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Yes, that's exactly what I'm saying. The difference is small, though.

But context matters. I'm really objecting to the weird notion that miscarriages of justice are sort-of okay, as long as they don't result in capital punishment. It makes little difference whether a man's life is unjustly destroyed or unjustly extinguished!




You are honestly arguing that killing innocent people is better than wrongful imprisonment?

Besides the fact that execution (last I checked) is permanent, there are no methods used in the US (or most places in the world) that guarantee a quick, painless death.

Practically, the most likely methods (lethal injection) end up torturing people to death.

That’s really the kind of world you want to live in?


Yes I am. Seriously, how is this even hard to understand?

Imagine yourself in the situation: you are 20, you go to jail. You are 40, now exonerated. You have no friends, no skills, no job, no money. You are a failure. It's unfixable. You are likely to commit suicide.

The point isn't so much whether a messed up life is still better than no life, the point is that someone upthread glibly asserted that wrongful imprisonment can be reversed. That is a convenient lie. Those years are lost. Forever. Irreversibly.

Still not getting through? Fine, imagine a women spending her third and fourth decade in jail. That means no children. Ever. Is that enough to get the point across that imprisonment causes permanent, irrevocable damage and that it isn't markedly different from capital punishment in this regard?


Well, I guess we're going to have to agree to disagree here. I think your reasoning is... flawed, to say the least. We're not going to see eye to eye on this, so let's call it a day.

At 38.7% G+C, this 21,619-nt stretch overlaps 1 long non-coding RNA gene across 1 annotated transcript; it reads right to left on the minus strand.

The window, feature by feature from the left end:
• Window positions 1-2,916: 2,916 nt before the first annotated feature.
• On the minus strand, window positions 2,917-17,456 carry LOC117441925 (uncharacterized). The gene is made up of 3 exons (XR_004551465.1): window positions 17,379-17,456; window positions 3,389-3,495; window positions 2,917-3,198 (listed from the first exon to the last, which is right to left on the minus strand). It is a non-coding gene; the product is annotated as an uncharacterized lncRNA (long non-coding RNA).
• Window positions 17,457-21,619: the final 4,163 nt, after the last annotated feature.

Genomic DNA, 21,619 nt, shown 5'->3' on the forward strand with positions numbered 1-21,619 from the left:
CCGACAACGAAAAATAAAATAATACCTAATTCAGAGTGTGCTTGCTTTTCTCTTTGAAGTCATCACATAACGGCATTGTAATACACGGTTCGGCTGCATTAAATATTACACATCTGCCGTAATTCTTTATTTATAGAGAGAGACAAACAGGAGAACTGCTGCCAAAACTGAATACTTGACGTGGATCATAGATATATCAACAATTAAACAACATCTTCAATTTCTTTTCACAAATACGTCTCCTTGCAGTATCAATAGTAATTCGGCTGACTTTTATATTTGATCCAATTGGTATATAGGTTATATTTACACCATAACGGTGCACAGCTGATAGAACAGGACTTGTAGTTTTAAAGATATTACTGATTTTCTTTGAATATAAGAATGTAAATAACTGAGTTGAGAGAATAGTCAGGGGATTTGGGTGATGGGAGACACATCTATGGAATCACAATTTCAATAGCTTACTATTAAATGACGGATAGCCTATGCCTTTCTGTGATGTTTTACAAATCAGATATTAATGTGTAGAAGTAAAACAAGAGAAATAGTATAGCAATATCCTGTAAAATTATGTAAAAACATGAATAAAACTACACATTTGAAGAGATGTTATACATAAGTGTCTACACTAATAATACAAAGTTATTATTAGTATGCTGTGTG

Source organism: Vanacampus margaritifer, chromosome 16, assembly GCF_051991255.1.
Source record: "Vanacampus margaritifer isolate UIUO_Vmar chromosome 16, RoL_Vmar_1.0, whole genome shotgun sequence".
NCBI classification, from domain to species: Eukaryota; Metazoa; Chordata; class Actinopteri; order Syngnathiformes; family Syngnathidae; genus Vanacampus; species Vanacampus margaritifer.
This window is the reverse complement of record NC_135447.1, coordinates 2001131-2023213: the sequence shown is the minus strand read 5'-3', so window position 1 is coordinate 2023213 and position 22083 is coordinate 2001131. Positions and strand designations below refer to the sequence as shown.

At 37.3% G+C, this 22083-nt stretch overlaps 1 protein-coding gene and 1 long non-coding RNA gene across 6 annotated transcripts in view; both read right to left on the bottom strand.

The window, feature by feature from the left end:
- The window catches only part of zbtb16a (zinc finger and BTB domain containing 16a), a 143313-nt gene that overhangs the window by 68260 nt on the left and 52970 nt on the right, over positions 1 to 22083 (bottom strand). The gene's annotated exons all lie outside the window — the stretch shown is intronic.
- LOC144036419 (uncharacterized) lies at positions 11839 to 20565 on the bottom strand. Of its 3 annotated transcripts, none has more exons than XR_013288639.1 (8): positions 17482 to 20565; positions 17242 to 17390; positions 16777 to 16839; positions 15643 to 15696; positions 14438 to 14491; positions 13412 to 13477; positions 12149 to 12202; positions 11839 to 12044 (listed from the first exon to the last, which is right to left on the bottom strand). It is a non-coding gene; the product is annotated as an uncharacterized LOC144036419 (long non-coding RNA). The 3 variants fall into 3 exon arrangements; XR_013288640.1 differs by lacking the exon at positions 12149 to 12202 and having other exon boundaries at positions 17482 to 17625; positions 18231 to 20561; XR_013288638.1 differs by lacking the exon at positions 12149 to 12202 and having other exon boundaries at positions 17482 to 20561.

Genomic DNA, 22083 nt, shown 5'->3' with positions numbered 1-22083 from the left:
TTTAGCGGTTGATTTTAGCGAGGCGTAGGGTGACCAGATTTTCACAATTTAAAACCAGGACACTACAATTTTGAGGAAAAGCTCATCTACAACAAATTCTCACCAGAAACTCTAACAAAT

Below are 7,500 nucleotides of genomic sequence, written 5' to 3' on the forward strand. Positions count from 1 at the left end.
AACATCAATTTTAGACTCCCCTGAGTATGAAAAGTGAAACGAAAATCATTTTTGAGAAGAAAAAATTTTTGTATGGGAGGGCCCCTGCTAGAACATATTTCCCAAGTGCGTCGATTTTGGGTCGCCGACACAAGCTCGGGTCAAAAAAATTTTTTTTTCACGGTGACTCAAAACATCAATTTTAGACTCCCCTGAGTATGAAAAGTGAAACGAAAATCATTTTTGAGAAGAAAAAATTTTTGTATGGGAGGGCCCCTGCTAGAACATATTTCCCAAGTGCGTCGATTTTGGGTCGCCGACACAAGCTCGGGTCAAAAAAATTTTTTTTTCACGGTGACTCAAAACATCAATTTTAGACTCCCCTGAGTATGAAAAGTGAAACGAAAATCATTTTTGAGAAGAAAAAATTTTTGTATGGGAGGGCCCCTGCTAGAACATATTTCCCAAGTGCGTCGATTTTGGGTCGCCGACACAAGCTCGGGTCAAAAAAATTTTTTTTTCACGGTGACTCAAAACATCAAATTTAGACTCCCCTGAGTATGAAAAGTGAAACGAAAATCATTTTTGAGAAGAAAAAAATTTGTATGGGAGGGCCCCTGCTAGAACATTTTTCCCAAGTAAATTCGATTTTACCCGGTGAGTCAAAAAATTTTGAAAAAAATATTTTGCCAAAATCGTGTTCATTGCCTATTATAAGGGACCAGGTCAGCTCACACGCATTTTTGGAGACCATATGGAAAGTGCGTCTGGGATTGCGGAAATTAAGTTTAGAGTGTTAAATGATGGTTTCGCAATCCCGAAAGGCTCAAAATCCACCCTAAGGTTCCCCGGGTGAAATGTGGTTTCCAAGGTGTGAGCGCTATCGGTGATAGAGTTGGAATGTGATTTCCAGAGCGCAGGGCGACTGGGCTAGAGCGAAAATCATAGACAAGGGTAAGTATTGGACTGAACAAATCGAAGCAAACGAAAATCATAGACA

> how is this even hard to understand?

I think you need more practical life experience to understand why you are wrong.

> You are 40, now exonerated. You have no friends, no skills, no job, no money. You are a failure. It's unfixable. You are likely to commit suicide.

That was me at 40. I didn't go to prison. I got sick. Lost everything and had to start over. And 15 years later life is okay.

Friend mentioned his college professor. He fled the Nazi's and went to Argentina. And then had to flee again to the US. Each time he started over with _nothing_.


It makes a rather massive difference.

In one case, you can potentially reunite a person with their family. In the other, the state has killed an innocent man and permanently destroyed a family.

I'm really having a hard time understanding how locking someone up and potentially freeing them later after a miscarriage of justice is discovered is the same as murdering that person.




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